Sometimes the USP provided by rivals doesn’t even relate to the app itself but has something more to do with customer service, discount pricing, or some other selling point. Whatever it turns out to be, you’ll need to consider whether it should become part of your selling strategy as well.


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Step 4 – Discover how their apps are rated

Knowing how highly your competitors’ apps are rated will tell you just how well they’re doing in your market, and it should give you an idea of how hard you’ll need to work to dislodge them or to surpass their rankings.

An online tool like Sensor Tower will help to give you some sense of rival ratings, and that should then form the basis of your strategy to overcome their foothold in the marketplace.

Step 5 – Assess reviews of competitor apps

This is another very useful method for finding out just what users think of the products bought from your competitors. Since reviews are unsolicited (at least, for the most part), they are the truest indication of what people really think about apps they’ve purchased and used. You’ll also find out about features they love and don’t particularly care for, so you can include/exclude these from your own app.

You need to pay particular attention to common threads that you observe running through these reviews, both frequent complaints, and frequent praises. When these are mentioned by a number of different users, you can have a fair level of confidence that those features are legitimately either appreciated or disliked by a majority of users.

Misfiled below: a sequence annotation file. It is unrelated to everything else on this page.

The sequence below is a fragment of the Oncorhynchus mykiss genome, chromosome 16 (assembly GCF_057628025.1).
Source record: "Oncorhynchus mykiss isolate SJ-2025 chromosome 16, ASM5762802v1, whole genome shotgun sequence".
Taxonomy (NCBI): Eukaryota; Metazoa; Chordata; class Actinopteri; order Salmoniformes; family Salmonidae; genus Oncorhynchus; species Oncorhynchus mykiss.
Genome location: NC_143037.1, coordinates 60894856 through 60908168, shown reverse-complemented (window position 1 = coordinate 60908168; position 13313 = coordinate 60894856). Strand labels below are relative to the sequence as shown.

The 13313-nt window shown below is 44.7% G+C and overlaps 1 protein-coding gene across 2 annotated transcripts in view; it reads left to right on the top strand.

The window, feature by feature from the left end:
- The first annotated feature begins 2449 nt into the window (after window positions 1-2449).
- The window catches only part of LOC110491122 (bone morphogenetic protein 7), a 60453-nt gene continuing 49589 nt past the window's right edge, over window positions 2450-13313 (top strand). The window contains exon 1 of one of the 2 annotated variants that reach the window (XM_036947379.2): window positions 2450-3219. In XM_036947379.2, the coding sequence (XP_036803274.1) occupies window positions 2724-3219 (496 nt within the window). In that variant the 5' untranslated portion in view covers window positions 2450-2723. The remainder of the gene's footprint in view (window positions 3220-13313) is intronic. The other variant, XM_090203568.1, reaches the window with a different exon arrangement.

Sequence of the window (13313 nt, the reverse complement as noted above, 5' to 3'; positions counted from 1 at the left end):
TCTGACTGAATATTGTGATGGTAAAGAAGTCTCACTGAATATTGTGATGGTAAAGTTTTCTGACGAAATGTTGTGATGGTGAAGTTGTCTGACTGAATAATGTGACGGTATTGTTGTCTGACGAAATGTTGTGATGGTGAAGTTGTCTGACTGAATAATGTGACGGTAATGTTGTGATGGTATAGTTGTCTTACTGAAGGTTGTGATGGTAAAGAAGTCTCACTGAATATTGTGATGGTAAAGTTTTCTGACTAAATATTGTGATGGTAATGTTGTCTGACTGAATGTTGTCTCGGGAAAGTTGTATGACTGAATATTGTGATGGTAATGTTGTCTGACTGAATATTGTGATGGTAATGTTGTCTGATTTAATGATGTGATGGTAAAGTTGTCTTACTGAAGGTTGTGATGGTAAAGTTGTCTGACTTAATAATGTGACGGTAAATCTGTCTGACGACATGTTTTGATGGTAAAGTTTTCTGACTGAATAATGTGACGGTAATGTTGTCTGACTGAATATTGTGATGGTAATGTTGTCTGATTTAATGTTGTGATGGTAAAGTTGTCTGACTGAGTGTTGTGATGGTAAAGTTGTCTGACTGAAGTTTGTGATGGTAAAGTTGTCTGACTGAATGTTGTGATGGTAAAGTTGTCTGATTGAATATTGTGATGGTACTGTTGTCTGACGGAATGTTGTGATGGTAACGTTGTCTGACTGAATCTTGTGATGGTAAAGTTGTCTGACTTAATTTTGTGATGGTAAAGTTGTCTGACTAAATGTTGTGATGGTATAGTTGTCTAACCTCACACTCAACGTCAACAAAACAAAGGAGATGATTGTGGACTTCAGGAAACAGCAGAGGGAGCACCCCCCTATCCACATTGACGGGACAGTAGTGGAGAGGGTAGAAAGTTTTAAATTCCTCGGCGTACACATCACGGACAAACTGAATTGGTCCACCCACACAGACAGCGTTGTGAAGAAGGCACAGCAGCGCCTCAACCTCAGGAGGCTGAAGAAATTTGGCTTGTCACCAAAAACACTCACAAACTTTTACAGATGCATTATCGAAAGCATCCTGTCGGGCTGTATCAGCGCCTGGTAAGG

Step 6 – Consider rivals’ strengths and weaknesses

By now you should have a pretty good idea of the competition’s strengths and weaknesses, and that should tell you how you can exploit weaknesses, and nullify their strengths to some extent. If you can surpass the strong points of your competition while avoiding any missteps or problems they’ve encountered along the way, you should be well positioned to become a player in your desired market.

You may have amassed a ton of information through this competitive analysis, but don’t get overwhelmed by it, and don’t lose sight of why you did it in the first place – you want your product to be more appealing to customers than anyone else’s.

Step 7 – Compare your app to theirs

Now that you’ve collected all this data about your competitors. How do you use it to best advantage? You should use it to determine

  • Where your app ranks right now, compared to your competitors?
  • Is their app better than yours currently?
  • Does your app have some of the same flaws mentioned in user reviews?
  • Does your app lack some of the strong selling features that rival apps have?

If any of these are true, you have some work to do. Make whatever tweaks are necessary to bring your app at least up to speed with other highly rated apps, and then see if you can add value that makes yours the best in class.

This is a process you should get used to anyway because, in the highly competitive world of mobile apps, you will need to constantly supply updates that give you an edge, and which make your product more appealing than that of your rivals.